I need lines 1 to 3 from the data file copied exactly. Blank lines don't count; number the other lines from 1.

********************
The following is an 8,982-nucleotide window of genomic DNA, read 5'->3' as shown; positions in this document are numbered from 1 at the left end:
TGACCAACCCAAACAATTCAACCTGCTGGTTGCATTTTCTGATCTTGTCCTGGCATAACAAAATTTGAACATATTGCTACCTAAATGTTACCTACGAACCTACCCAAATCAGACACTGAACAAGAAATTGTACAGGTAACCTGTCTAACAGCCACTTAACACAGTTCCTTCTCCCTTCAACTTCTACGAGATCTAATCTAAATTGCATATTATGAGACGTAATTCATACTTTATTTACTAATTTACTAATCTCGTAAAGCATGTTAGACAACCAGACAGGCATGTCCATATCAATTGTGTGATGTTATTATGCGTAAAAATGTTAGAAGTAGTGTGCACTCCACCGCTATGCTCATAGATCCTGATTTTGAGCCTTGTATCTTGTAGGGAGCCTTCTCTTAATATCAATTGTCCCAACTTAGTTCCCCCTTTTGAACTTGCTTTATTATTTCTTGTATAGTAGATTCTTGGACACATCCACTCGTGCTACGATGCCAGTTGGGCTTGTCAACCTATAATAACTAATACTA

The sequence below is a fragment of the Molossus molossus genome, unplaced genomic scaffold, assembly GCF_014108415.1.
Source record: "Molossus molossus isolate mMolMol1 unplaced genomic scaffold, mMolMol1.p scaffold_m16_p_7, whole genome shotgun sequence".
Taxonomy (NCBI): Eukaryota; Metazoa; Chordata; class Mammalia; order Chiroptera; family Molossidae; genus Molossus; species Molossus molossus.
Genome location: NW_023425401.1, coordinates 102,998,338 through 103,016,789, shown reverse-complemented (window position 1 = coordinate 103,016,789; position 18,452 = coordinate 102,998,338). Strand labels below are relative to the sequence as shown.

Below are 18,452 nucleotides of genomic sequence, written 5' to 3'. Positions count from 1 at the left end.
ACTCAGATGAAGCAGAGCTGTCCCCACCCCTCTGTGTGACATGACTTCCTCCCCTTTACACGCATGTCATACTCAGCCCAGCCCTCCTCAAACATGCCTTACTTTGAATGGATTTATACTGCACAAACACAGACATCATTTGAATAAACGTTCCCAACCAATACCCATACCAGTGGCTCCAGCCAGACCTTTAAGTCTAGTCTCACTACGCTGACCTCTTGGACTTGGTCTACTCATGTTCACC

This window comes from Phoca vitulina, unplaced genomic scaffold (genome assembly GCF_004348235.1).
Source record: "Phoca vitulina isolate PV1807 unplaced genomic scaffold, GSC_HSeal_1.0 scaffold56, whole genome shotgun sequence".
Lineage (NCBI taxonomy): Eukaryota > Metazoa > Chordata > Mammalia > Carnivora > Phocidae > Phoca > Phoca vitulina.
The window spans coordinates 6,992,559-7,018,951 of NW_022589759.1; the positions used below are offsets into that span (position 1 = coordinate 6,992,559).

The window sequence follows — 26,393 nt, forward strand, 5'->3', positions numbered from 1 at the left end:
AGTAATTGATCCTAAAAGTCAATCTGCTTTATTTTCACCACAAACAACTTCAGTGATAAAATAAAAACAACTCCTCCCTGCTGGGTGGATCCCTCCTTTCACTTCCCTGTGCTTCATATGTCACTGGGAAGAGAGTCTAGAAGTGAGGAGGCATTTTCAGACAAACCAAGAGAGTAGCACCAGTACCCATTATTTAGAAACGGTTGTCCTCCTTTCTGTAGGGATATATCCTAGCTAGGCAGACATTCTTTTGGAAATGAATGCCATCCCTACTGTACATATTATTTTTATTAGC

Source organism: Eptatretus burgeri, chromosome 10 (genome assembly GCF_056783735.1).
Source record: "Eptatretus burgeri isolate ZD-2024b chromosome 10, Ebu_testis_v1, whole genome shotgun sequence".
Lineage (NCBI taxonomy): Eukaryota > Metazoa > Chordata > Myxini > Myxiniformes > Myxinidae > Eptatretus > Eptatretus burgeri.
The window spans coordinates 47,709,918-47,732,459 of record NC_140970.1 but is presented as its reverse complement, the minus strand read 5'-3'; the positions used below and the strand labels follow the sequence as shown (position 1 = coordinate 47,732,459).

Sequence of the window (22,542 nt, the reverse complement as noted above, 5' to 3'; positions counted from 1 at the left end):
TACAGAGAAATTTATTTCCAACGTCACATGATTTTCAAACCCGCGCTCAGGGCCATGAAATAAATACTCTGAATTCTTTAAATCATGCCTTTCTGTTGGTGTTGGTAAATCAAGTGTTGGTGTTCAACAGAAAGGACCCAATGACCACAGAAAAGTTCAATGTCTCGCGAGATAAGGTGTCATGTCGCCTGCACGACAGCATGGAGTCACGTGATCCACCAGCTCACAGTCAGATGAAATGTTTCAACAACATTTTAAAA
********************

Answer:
The following is an 8,982-nucleotide window of genomic DNA, read 5'->3' as shown; positions in this document are numbered from 1 at the left end:
TGACCAACCCAAACAATTCAACCTGCTGGTTGCATTTTCTGATCTTGTCCTGGCATAACAAAATTTGAACATATTGCTACCTAAATGTTACCTACGAACCTACCCAAATCAGACACTGAACAAGAAATTGTACAGGTAACCTGTCTAACAGCCACTTAACACAGTTCCTTCTCCCTTCAACTTCTACGAGATCTAATCTAAATTGCATATTATGAGACGTAATTCATACTTTATTTACTAATTTACTAATCTCGTAAAGCATGTTAGACAACCAGACAGGCATGTCCATATCAATTGTGTGATGTTATTATGCGTAAAAATGTTAGAAGTAGTGTGCACTCCACCGCTATGCTCATAGATCCTGATTTTGAGCCTTGTATCTTGTAGGGAGCCTTCTCTTAATATCAATTGTCCCAACTTAGTTCCCCCTTTTGAACTTGCTTTATTATTTCTTGTATAGTAGATTCTTGGACACATCCACTCGTGCTACGATGCCAGTTGGGCTTGTCAACCTATAATAACTAATACTA

The sequence below is a fragment of the Molossus molossus genome, unplaced genomic scaffold, assembly GCF_014108415.1.